Belgian Red Is The New Red

38672130982_e96aa84430_cAfter the Zoiglhaus beer, I had Belgian yeast to use and not a single idea what to do with it. So let’s go for a red ale!

There’s some roast coming up in the nose, which is offset by a some yeasty-sweetness. It makes for a more interesting start than I would’ve thought.

The beer finishes really spicy, almost like ginger. The midrange has a banana-like sweetness that is reined in by the malt and the yeast spice. It’s a pretty interesting beer and a solid one to have. There’s some nice complexities here that I could see going wrong in another beer-too much banana, the spiciness overwhelming things-but it’s working here. I’ll take it.

Brew date: 9/16/17

Steeping malts
5 lb Munich
1 lb Belgian biscuit
1 lb Special B
1 lb C40

Fermentables: 7 lb LME

1.5 oz Czech Saaz, 1 oz German Hallertau @60
.5 oz Czech Saaz, 1oz German Hallertau @7

Imperial Monastic (2nd use)

OG: 1.08

FG: 1.012

Secondary: 10/19

ABV: 9.2%

Finally, I’d just like to announce that I’m going to take the holidays off. It’ll give me some time to get some blog posts ready, try some cool beer, and otherwise just rest. Happy holidays everyone! Next post: January 3, 2018.

Common Ales: Deschutes Jubleale

38299974104_2a63dc620a_cWith winter fast approaching and having recently made a winter warmer, I thought it would be good to try some of the winter seasonals. We start with Deschutes’ Jubelale winter ale. This has a faint molasses note to it in the nose, right behind the roasted quality. A near burnt caramel scent is what that roast reminds me of. The label says toffee and that’s probably a better word. As it warms up though, a new scent comes out, almost like chocolate frosting. Surprisingly sweet.

It’s a damn pretty beer, deep amber color that’s almost but not quite see through.

The flavors are an interesting blend of touches of chocolate and molasses, all overpowered by a more intense and a little burnt roast malt. I do get minute dark fruit- dates, I think, but it’s quiet and in the background. It’s not bad but I’m just not sure I’m all about this. Again, as the beer warms up, the roasted qualities soften and the beer gets a bit sweeter, in a banana-ish way. There’s a little spiciness too-the beer gets more complex as it warms I’m still not quite convinced here but I can totally see someone else loving it.

Whatever You Say 5\Second Pint Collective PAC

39105927552_73cf33c46e_cIn a fortunate series of events, I was able to meet with a pal for this post, and she has chosen the Seasons of Insanity CDA by Left Hand brewing.

I have to say: this was a very good pick. I usually hate CDAs because they just aren’t done very well. It’s a difficult style to execute and it frequently leans hard on coffee flavors, usually acrid, burnt ones. This has a nice hoppy nose, though, with no roast astringency and a fine hop bitterness. It’s a stunner, not unlike drinking blonde stouts, to have a beer that has the visual qualities of a stout but the scent and flavor qualities of an IPA. Well done, Left Hand.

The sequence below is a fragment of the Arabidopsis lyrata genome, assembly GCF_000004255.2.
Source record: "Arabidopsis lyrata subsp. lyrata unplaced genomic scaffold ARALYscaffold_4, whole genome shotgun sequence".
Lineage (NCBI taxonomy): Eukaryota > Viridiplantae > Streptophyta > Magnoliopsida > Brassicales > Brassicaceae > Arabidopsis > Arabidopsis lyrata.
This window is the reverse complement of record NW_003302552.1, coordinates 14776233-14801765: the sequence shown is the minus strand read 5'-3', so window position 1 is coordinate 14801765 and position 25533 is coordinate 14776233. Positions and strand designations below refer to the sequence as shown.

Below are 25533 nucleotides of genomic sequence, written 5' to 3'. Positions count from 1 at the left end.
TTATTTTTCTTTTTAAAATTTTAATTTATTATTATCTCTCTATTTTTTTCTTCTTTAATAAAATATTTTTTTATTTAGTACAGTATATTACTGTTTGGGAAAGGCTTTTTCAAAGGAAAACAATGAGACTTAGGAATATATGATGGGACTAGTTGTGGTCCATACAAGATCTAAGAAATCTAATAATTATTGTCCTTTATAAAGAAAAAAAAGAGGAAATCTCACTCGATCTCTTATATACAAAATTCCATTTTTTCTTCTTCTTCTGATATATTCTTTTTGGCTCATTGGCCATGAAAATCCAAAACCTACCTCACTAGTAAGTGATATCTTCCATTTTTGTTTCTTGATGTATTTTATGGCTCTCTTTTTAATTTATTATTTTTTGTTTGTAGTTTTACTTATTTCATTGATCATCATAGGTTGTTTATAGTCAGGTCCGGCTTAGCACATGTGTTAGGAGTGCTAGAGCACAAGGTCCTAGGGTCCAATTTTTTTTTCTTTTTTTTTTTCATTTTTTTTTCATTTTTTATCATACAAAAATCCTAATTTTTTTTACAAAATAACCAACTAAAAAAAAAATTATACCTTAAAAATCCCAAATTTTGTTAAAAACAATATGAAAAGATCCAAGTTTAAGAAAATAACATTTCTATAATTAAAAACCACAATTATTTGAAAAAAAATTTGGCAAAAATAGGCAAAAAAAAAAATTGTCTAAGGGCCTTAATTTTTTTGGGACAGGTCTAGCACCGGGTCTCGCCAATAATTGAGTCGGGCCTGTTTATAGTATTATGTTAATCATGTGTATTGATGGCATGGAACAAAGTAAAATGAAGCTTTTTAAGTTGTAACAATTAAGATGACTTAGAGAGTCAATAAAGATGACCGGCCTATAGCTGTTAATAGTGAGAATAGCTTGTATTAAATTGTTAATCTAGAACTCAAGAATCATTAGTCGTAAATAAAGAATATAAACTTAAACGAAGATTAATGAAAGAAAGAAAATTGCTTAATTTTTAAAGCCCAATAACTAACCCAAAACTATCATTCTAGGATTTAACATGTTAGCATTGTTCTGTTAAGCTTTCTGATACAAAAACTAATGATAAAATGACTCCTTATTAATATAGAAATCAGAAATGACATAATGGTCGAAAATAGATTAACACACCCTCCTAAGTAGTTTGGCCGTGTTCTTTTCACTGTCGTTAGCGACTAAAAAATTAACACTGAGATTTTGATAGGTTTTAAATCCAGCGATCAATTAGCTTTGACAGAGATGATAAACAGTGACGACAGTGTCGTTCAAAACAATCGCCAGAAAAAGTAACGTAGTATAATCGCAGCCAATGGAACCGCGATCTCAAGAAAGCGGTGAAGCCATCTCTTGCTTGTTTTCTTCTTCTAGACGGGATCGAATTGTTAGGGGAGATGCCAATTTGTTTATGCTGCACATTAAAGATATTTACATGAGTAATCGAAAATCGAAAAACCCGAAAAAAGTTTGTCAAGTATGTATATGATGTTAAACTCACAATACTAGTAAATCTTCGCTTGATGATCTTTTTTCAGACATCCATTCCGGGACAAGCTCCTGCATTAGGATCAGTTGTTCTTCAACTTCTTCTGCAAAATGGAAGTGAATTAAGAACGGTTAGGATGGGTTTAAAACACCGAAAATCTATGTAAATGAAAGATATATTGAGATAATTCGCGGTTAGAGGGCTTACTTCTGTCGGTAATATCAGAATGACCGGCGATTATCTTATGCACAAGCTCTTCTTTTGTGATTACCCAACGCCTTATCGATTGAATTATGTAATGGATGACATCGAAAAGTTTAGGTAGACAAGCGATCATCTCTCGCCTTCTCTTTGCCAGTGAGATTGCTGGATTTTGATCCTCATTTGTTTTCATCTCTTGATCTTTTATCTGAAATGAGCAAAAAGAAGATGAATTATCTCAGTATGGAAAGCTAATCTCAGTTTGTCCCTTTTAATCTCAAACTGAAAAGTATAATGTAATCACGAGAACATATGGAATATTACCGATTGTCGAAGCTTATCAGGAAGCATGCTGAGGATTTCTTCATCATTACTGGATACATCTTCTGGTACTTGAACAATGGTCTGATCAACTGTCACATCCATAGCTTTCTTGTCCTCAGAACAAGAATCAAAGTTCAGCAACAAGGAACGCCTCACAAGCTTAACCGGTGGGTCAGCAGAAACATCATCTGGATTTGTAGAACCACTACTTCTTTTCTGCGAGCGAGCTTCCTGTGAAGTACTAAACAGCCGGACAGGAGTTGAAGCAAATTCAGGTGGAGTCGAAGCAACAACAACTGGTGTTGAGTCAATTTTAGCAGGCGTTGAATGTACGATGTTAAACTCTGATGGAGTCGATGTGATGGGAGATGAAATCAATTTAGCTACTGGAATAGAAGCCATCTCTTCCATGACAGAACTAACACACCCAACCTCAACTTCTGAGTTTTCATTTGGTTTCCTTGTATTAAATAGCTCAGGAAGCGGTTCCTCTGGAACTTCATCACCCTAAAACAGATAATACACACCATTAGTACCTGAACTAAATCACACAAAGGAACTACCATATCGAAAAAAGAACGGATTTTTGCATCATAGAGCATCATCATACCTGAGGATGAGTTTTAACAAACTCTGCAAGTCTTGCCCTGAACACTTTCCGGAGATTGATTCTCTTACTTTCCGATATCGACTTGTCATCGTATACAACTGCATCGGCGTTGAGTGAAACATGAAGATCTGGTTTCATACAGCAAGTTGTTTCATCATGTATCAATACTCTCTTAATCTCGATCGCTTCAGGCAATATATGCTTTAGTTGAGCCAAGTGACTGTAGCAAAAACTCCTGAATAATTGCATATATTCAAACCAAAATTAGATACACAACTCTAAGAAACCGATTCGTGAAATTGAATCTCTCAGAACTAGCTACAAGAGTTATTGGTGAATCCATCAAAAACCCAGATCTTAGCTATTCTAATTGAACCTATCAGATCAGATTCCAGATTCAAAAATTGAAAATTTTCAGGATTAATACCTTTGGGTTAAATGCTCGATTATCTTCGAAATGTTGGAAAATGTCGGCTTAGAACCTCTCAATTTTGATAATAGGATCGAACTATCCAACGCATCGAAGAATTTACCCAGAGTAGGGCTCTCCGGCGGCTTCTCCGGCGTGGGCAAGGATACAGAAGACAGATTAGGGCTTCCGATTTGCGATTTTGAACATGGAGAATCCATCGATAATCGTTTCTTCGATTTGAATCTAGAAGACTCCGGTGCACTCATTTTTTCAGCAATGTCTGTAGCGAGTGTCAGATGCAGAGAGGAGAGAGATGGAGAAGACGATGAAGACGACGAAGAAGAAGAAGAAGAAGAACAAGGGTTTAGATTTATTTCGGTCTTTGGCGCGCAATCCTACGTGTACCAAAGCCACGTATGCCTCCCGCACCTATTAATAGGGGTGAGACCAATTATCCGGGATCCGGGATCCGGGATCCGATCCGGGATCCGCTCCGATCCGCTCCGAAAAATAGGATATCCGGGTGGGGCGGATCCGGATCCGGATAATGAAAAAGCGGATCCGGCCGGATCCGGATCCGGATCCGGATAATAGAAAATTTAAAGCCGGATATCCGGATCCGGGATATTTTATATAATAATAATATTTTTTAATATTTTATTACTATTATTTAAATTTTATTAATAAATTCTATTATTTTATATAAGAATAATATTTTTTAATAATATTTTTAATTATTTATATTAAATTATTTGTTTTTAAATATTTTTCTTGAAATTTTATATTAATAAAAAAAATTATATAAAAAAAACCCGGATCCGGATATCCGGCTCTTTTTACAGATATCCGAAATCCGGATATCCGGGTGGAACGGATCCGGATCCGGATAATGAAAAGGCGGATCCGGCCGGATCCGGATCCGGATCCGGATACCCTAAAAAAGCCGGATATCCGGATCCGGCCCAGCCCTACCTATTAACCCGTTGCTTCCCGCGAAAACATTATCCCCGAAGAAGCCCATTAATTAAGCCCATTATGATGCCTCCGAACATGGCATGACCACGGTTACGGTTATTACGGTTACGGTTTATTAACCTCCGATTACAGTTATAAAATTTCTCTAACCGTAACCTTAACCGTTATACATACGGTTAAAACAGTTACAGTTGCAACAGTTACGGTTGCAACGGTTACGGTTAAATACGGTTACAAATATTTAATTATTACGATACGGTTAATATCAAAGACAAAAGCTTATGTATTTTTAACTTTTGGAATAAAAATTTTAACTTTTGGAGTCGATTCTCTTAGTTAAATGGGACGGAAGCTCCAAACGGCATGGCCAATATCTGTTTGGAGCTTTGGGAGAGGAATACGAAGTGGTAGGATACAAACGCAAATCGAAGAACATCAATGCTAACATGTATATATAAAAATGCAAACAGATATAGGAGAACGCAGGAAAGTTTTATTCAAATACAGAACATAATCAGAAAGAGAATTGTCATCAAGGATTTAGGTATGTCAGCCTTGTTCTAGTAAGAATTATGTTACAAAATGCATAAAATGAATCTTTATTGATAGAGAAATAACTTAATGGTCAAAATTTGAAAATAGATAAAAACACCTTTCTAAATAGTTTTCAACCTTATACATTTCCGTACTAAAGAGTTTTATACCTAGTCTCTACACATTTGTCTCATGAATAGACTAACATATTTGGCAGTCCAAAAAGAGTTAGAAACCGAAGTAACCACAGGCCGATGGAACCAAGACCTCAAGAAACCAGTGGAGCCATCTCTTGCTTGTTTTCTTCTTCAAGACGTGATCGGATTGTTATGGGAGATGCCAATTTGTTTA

We’re trying to do the visiting thing but the visiting thing is interrupted often by Carl, a small dog with a smooshed face and big ears, who is certain there is something in her bag for him. She has a loaf of bread with her and we’re informed by the barkeeper that Carl has a thing for bread. Carl got a lot of scratches behind his perky ears but alas for him, no bread.

There are worse things than being distracted by a pub dog. There used to be a pub cat at the Slingshot who was just great. She would jump on the seat, never the table, get her head scratched and, if she thought you were worthy, curl up next to you. You could pay attention to her or not.

More pubs need a pub dog or cat.

This week’s second pint goes to the Collective PAC.

Seattle 2017 Trip 2 pt 2

The wra38128333395_af72cd6760_cpup of the beers I got to try in Seattle:

Sumerian-Hopruption Double IPA: the nose has some solid dank, piney qualities. There isn’t much in the middle, which tracks for a DIPA but that also means that there is much between the nose and a very strong bitterness that is working the same pine qualities of as the nose. Still, I’d personally like a little more malt in the middle: this isn’t a bad beer, I just feel like it’s a lost opportunity.

Lucky Envelope-Eniac IPA: The nose on this is amazing. Mosaic hops, as though I’d just cut open the bag to put them in the beer. I’m really impressed by that. The beer itself isn’t as intensely bitter as I might expect, though, given the IPAs I’ve had recently. There’s a bite, sure but it’s not scouring and it doesn’t linger. There is even a little sweetness in there, leading into something faintly grassy. I’m pretty happy with this one.

Grimm Brothers Brewhouse-Little Red Cap alt: I don’t get much nose but what I can get, there’s some malt there, little caramel, maybe some C60 malt? But it’s not a sweeter ale: a little roasted quality, a little dry on the finish. The Red Cap is a pretty drinkable beer that I could see going really well with some pub food. I’d have another: heck, I’d try something else by the brewery.

Black Market Brewing-Enemy Within IPA with dragonfruit: so, this beer kinda exploded. No reason for it that I can tell, but the initial pour was 85% foam and took a little time to settle out. But there’s a nice nose on it and the beer is reasonably drinkable. There’s a fruity quality that is close to citrus but not quite, which I suppose is the dragonfruit. The finish is a little weird, too: not quite dry but I get a strange, tacky sensation on the roof of my mouth.